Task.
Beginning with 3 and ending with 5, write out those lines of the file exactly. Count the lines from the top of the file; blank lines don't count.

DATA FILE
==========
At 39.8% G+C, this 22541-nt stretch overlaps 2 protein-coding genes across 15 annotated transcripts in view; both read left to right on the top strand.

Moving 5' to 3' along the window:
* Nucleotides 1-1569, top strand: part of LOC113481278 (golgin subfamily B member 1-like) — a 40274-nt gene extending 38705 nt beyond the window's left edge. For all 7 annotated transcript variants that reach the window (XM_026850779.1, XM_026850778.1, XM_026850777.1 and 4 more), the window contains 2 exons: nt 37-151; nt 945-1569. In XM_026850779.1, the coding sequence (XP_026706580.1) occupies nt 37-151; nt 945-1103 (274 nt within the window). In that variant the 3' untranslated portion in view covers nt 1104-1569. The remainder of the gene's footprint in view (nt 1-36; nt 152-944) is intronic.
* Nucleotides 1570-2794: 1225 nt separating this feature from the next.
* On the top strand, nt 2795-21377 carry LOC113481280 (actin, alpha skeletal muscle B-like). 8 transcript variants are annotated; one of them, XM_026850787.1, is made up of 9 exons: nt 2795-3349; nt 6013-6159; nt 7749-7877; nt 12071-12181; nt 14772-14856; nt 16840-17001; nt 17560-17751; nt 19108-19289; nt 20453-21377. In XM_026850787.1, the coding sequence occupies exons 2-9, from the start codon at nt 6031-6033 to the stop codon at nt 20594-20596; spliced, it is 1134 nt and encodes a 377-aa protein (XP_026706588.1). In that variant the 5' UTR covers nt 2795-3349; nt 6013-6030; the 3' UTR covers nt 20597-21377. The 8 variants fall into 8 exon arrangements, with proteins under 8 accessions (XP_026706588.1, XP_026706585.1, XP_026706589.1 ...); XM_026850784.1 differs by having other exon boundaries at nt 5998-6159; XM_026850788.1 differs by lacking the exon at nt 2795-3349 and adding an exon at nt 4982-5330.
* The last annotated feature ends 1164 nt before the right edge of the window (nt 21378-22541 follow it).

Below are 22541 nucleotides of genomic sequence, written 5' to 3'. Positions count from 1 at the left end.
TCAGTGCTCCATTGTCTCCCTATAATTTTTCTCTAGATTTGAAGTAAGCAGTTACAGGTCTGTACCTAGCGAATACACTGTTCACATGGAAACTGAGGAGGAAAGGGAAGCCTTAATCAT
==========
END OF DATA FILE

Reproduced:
* Nucleotides 1-1569, top strand: part of LOC113481278 (golgin subfamily B member 1-like) — a 40274-nt gene extending 38705 nt beyond the window's left edge. For all 7 annotated transcript variants that reach the window (XM_026850779.1, XM_026850778.1, XM_026850777.1 and 4 more), the window contains 2 exons: nt 37-151; nt 945-1569. In XM_026850779.1, the coding sequence (XP_026706580.1) occupies nt 37-151; nt 945-1103 (274 nt within the window). In that variant the 3' untranslated portion in view covers nt 1104-1569. The remainder of the gene's footprint in view (nt 1-36; nt 152-944) is intronic.
* Nucleotides 1570-2794: 1225 nt separating this feature from the next.
* On the top strand, nt 2795-21377 carry LOC113481280 (actin, alpha skeletal muscle B-like). 8 transcript variants are annotated; one of them, XM_026850787.1, is made up of 9 exons: nt 2795-3349; nt 6013-6159; nt 7749-7877; nt 12071-12181; nt 14772-14856; nt 16840-17001; nt 17560-17751; nt 19108-19289; nt 20453-21377. In XM_026850787.1, the coding sequence occupies exons 2-9, from the start codon at nt 6031-6033 to the stop codon at nt 20594-20596; spliced, it is 1134 nt and encodes a 377-aa protein (XP_026706588.1). In that variant the 5' UTR covers nt 2795-3349; nt 6013-6030; the 3' UTR covers nt 20597-21377. The 8 variants fall into 8 exon arrangements, with proteins under 8 accessions (XP_026706588.1, XP_026706585.1, XP_026706589.1 ...); XM_026850784.1 differs by having other exon boundaries at nt 5998-6159; XM_026850788.1 differs by lacking the exon at nt 2795-3349 and adding an exon at nt 4982-5330.